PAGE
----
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What are the Risks of Drinking Alcohol When Pregnant?

By B. Miller
Updated May 17, 2024
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The risks of drinking alcohol when pregnant are significant, and can lead to miscarriage, premature birth, or stillbirth, in addition to severe, lifelong damage to the child. Fetal Alcohol Syndrome (FAS) is one of the most severe risks of drinking alcohol when pregnant, but there are a number of other disorders known as the Fetal Alcohol Spectrum Disorders (FASDs) that can also cause significant damage. These risks occur because any alcohol that is consumed while pregnant is passed into the fetus, where it is then processed very slowly, affecting the fetal development process.

Most doctors recommend completely abstaining from alcohol when pregnant and while trying to get pregnant, since alcohol consumed even in the first few weeks of pregnancy can still affect the development of the fetus. Moderate or heavy drinking to excess or drunkenness should never take place while pregnant, though some doctors state that light drinking every once in a while is acceptable, such as one small glass of wine. It is best to discuss this with a physician. Alcohol should also not be consumed while breastfeeding.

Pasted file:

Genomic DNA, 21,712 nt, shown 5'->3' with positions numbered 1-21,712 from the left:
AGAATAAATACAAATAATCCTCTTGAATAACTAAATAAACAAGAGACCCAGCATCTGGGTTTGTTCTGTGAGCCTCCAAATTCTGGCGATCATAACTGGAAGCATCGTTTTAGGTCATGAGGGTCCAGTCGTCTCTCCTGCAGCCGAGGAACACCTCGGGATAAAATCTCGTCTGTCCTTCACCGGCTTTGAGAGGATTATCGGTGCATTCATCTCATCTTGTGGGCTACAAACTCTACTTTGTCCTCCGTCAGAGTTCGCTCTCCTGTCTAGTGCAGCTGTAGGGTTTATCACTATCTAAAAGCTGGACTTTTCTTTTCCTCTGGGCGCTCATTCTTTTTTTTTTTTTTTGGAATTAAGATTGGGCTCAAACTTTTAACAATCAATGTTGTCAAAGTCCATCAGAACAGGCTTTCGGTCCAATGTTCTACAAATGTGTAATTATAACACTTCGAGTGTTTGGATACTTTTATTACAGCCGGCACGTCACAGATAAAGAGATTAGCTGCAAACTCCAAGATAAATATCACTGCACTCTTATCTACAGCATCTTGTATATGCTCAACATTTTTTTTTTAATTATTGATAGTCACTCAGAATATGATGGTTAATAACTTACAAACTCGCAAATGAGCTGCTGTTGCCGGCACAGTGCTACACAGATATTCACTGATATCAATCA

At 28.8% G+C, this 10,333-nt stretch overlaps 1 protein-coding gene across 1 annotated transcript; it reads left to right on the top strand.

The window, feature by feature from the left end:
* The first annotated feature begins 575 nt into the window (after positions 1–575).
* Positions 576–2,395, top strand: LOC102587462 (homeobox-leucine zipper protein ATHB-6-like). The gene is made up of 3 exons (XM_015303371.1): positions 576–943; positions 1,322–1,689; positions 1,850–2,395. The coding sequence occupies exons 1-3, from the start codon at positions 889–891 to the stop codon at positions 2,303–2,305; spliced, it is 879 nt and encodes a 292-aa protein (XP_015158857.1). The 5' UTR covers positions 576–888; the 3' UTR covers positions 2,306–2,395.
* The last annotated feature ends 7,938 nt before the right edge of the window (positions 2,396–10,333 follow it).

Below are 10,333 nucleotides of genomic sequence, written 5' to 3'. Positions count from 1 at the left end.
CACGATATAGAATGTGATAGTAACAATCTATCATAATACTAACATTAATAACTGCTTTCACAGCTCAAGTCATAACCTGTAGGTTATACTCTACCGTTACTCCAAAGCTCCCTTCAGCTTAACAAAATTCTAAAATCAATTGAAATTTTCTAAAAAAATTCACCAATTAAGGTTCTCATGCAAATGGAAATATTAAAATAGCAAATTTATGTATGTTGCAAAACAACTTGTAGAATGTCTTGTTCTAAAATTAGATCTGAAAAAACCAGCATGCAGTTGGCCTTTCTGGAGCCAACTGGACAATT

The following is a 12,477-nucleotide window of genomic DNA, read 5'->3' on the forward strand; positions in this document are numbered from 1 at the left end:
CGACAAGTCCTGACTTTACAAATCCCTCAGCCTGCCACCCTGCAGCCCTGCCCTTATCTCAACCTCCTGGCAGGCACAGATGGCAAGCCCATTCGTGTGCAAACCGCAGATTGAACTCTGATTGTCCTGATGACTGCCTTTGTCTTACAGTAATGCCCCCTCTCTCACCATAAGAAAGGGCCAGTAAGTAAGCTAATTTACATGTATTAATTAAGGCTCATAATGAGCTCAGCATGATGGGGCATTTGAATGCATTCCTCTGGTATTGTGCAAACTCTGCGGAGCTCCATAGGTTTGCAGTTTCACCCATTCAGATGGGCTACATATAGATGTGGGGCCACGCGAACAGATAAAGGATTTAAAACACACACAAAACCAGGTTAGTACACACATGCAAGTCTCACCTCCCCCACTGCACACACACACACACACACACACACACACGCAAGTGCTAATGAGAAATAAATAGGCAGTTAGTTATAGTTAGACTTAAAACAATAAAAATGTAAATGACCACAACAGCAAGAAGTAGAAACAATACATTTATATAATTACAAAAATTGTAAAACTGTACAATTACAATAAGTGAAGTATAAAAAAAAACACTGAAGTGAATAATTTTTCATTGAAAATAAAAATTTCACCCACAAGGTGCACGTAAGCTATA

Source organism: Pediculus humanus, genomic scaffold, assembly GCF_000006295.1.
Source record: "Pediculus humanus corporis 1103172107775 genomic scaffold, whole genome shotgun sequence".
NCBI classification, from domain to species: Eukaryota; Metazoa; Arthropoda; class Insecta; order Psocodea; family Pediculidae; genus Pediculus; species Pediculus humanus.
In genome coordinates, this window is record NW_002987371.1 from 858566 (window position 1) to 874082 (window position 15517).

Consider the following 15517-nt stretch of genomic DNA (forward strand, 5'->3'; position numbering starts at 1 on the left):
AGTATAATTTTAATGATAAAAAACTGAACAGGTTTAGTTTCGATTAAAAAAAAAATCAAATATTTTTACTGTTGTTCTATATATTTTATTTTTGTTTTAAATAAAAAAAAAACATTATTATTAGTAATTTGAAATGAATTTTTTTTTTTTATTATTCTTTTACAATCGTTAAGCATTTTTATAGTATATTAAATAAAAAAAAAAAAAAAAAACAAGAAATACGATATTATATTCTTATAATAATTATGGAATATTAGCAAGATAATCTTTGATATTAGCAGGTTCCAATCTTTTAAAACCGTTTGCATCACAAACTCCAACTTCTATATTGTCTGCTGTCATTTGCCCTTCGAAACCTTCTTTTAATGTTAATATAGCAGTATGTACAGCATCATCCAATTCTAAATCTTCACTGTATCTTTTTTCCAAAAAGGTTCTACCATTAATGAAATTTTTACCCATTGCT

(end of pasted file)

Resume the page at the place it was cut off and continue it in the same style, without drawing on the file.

The most common risks of drinking alcohol when pregnant are issues caused to the fetus. This can include severe developmental issues as in Fetal Alcohol Syndrome, in which the child may be born extremely small and underweight with extensive physical and mental disabilities. Organs, particularly the brain and the heart, may not form properly. These children also often have very small heads with facial deformities, as well as trouble with bone and muscle growth throughout life, leading to problems with coordination. In addition, learning disabilities, behavioral issues, and memory problems are also quite common.

These issues are similar when considering other Fetal Alcohol Spectrum Disorders, though they may be less severe. Organ and physical development are most often affected, leading to babies with a low birth weight. Learning difficulties or disabilities, emotional issues, trouble concentrating, and delays in speech are also quite common. Drinking alcohol when pregnant can cause the child to perform poorly in school or work over the course of his or her life due to the effects of alcohol on the developing brain. As mentioned above, drinking alcohol when pregnant can also lead to miscarriage, which can be dangerous for the mother as well, in addition to premature birth or stillbirth; drinking alcohol while pregnant makes it much less likely that the child will be carried until he or she is full term.

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